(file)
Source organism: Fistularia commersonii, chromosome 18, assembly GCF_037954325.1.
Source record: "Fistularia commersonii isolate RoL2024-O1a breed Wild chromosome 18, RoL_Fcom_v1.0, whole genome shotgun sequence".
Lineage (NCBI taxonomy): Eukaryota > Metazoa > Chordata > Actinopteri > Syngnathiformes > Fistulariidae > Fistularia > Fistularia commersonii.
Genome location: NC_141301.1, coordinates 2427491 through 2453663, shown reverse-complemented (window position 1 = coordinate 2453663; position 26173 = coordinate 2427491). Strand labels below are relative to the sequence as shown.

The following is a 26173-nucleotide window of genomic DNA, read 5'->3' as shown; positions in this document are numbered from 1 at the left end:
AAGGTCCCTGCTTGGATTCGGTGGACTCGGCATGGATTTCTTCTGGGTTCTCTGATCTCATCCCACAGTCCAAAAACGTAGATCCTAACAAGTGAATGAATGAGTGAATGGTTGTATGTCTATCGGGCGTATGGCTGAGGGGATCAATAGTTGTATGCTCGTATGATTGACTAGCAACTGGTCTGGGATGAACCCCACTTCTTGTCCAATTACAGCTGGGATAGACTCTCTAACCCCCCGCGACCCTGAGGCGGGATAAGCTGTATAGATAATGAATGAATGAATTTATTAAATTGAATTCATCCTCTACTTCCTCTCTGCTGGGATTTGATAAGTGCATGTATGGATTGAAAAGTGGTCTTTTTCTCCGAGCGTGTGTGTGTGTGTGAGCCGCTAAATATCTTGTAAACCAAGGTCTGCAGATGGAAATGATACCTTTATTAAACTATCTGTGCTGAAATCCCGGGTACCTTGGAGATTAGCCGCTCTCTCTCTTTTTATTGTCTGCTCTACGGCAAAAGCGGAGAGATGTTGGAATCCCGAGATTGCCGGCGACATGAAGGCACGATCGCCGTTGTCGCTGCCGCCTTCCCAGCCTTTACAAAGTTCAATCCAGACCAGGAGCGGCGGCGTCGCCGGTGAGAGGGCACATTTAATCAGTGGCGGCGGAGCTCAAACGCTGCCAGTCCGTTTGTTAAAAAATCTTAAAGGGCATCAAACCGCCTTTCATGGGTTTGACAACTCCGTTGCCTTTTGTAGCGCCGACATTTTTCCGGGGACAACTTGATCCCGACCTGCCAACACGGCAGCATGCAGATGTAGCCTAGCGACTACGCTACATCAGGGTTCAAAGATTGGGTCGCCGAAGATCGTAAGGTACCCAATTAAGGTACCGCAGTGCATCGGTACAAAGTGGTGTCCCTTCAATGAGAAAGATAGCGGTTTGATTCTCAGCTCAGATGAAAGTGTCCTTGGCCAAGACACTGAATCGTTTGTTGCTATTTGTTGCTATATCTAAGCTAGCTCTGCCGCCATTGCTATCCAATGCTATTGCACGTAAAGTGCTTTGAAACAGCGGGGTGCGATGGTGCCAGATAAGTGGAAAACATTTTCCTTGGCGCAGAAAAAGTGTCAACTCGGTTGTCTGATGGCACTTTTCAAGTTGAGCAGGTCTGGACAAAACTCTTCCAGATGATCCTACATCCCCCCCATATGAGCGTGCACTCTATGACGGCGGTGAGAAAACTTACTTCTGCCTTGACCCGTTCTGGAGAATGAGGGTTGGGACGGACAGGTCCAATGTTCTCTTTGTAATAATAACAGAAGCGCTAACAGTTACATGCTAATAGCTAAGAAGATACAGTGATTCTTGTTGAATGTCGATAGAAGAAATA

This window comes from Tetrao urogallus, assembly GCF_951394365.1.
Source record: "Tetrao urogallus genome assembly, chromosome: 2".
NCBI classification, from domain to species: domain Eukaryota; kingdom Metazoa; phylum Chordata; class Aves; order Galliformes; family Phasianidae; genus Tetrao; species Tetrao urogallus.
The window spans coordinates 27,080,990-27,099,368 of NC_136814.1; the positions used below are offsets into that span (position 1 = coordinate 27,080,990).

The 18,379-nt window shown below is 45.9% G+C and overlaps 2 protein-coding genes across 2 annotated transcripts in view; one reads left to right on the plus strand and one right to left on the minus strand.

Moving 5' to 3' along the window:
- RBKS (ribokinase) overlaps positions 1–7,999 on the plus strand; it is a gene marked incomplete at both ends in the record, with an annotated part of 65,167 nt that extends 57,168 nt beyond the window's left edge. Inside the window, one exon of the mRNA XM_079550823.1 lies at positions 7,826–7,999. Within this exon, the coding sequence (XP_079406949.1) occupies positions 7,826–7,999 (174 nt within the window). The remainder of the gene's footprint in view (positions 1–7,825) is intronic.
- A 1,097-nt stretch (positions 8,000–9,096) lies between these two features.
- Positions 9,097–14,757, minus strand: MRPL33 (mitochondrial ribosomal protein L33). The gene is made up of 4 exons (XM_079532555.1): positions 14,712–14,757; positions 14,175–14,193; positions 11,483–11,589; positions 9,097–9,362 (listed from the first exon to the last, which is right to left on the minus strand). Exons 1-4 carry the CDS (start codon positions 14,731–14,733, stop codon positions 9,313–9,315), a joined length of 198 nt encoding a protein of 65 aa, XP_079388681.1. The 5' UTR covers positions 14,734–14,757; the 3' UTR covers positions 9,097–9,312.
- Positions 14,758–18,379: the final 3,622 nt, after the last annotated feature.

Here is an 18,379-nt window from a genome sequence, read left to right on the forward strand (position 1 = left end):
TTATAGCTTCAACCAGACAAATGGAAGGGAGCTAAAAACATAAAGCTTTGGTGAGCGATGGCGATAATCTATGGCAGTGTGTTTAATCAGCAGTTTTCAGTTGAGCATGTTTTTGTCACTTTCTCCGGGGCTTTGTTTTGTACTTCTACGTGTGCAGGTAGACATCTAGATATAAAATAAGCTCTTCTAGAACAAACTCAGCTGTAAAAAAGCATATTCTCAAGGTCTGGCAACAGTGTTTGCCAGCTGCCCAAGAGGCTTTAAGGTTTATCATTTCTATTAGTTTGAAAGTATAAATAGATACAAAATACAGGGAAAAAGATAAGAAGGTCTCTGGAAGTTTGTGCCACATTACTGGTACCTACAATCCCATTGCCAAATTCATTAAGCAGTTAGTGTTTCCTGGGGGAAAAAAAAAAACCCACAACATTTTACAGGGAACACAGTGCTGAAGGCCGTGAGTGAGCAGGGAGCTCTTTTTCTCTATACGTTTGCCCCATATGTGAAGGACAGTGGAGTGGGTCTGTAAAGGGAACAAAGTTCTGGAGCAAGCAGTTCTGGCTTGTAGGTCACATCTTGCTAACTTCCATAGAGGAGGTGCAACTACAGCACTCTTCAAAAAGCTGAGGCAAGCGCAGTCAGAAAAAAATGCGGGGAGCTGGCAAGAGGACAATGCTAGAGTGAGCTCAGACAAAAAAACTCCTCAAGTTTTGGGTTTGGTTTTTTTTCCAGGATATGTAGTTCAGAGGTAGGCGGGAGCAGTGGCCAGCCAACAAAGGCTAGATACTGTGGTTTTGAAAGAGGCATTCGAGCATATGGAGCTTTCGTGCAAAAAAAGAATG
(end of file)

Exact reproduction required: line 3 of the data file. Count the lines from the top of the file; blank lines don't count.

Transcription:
Lineage (NCBI taxonomy): Eukaryota > Metazoa > Chordata > Actinopteri > Syngnathiformes > Fistulariidae > Fistularia > Fistularia commersonii.